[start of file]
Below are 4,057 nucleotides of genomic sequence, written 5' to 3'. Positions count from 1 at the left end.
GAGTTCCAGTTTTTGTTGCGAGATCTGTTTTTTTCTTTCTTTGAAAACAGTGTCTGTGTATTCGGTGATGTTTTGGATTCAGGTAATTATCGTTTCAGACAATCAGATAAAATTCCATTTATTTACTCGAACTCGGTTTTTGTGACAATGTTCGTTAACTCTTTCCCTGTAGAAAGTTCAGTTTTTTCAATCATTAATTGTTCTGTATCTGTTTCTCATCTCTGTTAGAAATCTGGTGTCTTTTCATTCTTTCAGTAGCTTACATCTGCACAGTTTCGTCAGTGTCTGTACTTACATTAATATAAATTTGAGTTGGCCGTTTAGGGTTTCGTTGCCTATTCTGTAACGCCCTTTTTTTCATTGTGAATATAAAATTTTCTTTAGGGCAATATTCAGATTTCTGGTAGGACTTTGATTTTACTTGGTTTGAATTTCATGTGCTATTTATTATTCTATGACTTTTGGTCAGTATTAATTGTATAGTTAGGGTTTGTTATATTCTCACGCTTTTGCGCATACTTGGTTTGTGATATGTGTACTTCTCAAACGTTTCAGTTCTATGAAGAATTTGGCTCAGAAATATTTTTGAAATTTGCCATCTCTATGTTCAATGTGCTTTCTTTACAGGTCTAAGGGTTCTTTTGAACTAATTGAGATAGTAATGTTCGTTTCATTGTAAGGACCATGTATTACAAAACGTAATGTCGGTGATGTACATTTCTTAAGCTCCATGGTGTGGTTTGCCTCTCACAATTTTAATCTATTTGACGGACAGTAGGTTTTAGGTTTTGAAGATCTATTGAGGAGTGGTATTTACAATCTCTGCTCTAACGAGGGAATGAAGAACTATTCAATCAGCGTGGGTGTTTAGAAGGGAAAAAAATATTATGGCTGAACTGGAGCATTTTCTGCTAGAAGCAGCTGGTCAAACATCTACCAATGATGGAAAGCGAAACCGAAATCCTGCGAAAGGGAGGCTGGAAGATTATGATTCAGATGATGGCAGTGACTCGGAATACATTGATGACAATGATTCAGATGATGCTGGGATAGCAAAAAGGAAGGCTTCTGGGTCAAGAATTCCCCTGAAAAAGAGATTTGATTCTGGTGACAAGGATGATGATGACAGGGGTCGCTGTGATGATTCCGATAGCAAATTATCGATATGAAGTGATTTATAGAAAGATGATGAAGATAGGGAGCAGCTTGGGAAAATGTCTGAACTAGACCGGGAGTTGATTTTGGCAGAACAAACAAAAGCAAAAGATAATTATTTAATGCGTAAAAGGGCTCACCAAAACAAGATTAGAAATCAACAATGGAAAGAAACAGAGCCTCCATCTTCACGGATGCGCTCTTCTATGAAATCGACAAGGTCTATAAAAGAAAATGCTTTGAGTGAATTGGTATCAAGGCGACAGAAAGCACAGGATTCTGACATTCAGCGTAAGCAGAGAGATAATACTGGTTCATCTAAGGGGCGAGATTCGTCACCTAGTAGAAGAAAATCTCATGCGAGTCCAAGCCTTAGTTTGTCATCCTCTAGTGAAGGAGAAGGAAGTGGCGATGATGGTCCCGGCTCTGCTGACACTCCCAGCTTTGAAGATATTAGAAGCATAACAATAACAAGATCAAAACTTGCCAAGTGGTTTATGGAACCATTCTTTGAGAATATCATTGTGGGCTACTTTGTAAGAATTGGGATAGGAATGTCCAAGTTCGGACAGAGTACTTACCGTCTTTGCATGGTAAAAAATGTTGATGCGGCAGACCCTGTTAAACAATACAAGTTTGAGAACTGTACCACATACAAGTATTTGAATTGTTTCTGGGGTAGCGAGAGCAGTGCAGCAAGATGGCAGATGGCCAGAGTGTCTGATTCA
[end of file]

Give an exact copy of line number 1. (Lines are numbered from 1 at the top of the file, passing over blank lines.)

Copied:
Below are 4,057 nucleotides of genomic sequence, written 5' to 3'. Positions count from 1 at the left end.